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I am generating a ciphertext by XORing the message bits with key stream bits of a stream cipher. But, if I know a priori that message bits contain a predefined number of 0's (say 60%) at unknown positions, then how to analyze the security of such system both mathematically and empirically.

Can we analyze using hypothesis testing (given two messages m1 and m2 with the same distribution and analyze whether ciphertext leaks any information about messages) or using entropy bounds?

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Can we analyze using hypothesis testing (given two messages m1 and m2 with the same distribution and analyze whether ciphertext leaks any information about messages) or using entropy bounds?

If the output of the key stream generator is indistinguishable from a random stream and uncorrelated to the plaintext, then no, you cannot.

Consider the case where we know almost all of the paintext, that is, we have an encrypted message $e = m \oplus s$ (where $m$ is the plaintext, and $s$ is the keystream output), and we know apriori that either $m = m_1$ or $m = m_2$ (but we don't know which).

We can compute $e \oplus m_1$ and $e \oplus m_2$, one of which will be $s$ and the other will be $s \oplus m_1 \oplus m_2$

However, if we assume that $s$ is random and uncorrelated, then both $s$ and $s \oplus m_1 \oplus m_2$ will be random; we have no way of deciding which is which. Any hypothesis testing on $s = e \oplus m_1$ will give the same expected result as on $s = e \oplus m_2$

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Let the ciphertext be $e = s \oplus m$, with $m$ a message bit, and $s$ the stream cipher output.

One key property of the XOR operator is that when the distribution of $s$ is equiprobable (50% 1's, 50% 0's, which hold for a strong stream cipher), the resulting ciphertext $e$ will also have this probability, independently of the distribution of $m$.

This is easily seen the following way: any bit $m$ has 50% chance of "switching", as $s=1$ will switch $m$, and $s=0$ will not. Hence, the output of the stream cipher therefore will be equiprobable.

Can we analyze using hypothesis testing (given two messages m1 and m2 with the same distribution and analyze whether ciphertext leaks any information about messages) or using entropy bounds?

So, as both ciphertexts, and the key stream are indistinguishable from random, we cannot distinguish $s'=e\oplus m_1$ nor $s''=e\oplus m_2$ from random, as poncho said right before me :-)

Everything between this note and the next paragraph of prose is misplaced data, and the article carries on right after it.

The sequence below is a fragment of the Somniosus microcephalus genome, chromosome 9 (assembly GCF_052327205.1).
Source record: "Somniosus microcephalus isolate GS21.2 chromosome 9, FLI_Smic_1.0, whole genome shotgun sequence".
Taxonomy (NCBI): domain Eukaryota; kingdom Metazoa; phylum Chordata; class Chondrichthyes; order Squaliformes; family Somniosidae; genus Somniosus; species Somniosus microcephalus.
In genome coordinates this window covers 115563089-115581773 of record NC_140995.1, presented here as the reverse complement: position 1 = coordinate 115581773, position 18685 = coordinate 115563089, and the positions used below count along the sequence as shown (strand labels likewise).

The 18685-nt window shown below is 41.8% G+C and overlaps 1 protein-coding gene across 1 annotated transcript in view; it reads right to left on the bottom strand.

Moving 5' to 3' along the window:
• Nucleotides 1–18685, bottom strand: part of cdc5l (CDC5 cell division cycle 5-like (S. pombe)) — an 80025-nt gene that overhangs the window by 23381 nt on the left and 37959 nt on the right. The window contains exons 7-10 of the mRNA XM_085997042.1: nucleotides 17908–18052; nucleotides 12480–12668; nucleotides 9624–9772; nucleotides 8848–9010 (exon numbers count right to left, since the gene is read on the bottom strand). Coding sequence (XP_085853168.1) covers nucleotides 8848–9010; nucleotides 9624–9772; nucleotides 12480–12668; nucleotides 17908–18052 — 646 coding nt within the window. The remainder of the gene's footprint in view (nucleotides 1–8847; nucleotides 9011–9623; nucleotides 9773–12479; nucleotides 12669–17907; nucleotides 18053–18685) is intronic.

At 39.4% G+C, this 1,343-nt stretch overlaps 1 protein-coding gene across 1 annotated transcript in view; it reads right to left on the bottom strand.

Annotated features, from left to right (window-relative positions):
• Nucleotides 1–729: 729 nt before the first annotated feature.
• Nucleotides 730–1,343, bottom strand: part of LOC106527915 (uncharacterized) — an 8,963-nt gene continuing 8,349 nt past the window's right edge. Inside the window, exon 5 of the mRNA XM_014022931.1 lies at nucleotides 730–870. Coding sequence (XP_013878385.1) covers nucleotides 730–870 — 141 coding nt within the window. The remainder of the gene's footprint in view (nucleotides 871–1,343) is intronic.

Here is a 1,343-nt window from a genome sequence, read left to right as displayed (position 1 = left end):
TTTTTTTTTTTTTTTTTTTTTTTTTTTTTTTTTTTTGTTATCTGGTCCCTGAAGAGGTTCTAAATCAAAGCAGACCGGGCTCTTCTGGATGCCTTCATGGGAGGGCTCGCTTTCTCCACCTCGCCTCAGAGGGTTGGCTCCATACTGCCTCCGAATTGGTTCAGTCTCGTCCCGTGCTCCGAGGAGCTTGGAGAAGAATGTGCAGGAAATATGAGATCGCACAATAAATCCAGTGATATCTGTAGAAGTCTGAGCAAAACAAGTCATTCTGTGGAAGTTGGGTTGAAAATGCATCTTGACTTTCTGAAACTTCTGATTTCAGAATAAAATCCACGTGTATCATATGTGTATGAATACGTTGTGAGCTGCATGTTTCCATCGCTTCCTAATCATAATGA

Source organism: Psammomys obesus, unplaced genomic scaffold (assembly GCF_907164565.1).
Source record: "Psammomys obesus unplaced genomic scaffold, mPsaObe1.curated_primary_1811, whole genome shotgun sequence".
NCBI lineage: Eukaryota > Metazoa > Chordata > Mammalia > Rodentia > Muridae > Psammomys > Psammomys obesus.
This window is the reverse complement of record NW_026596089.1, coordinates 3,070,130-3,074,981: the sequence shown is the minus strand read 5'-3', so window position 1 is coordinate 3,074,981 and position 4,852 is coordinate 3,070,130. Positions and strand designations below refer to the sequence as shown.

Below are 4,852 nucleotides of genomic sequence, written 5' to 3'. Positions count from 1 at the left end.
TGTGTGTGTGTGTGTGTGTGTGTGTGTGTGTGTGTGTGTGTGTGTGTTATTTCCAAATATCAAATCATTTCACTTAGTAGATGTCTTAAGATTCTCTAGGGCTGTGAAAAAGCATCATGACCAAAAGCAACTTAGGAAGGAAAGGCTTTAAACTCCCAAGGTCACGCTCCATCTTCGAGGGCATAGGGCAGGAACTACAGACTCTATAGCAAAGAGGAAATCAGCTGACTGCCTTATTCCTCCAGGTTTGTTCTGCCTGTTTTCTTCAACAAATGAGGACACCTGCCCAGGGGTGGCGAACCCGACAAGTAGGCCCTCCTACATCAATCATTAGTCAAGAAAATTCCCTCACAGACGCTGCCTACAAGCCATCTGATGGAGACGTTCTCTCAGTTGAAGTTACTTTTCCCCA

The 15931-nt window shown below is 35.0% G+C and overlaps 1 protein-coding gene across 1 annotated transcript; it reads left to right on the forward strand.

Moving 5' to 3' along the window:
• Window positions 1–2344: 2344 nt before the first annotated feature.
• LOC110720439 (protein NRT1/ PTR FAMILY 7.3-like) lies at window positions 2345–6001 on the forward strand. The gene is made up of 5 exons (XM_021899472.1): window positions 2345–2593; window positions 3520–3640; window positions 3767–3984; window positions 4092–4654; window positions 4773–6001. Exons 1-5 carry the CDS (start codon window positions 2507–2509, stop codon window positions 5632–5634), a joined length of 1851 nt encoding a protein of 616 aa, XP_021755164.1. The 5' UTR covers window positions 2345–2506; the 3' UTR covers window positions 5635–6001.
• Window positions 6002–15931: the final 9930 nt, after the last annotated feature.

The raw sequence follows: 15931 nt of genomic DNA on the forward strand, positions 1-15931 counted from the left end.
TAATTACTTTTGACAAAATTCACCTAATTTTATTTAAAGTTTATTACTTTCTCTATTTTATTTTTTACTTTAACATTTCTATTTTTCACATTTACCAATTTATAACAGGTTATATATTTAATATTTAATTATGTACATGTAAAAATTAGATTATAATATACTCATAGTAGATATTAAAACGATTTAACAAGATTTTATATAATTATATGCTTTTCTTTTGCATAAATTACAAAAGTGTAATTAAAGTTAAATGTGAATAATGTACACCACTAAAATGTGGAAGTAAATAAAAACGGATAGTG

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    $\begingroup$ Note, you cannot use @poncho in answers. You can however click the share option below the answer and use that as link. This also works for questions and copying the link for edits or even copying the link represented by the time in comments. $\endgroup$ – Maarten Bodewes Jun 11 '17 at 12:30
  • $\begingroup$ @MaartenBodewes, thanks, will remember that! (it works here, right?) $\endgroup$ – Ruben De Smet Jun 11 '17 at 14:54
  • $\begingroup$ Yup, it works within comments, I think only as response to one of the earlier persons posting a comment (and you don't have to inform the author of the question / answer you are responding to, they get it automatically) $\endgroup$ – Maarten Bodewes Jun 11 '17 at 15:04
  • $\begingroup$ Roger that; Thank you! Shouldn't we now remove these comments? It's pretty off topic :-) $\endgroup$ – Ruben De Smet Jun 11 '17 at 15:07
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Let $c_n$ be a cryptotext for message $m_n$. For sake of simplicity, I'll assume all messages have the same length. This does not mean you cannot apply this for messages of different length, it would just make it unnecessarily complex for now.

If you reuse the keystream, then $c_1 \oplus c_2 = m_1 \oplus m_2$. If 60 % of $m_1$ are zeroes and 40% of $m_1$ are random garbage, you'll get 60% of $m_2$. Consider this to be just an example, there is more attacker can learn in general.

For this reason, initialization vectors (IVs) are used. In stream ciphers, independent IVs will produce independeent keystreams, so the xor relations between $c_1$ and $c_2$ no longer holds. Various stream ciphers might have various requirements for IVs. All of them require to be unique, some have further requirements, like not using some subsequent numbers for IVs (depending on the message length).

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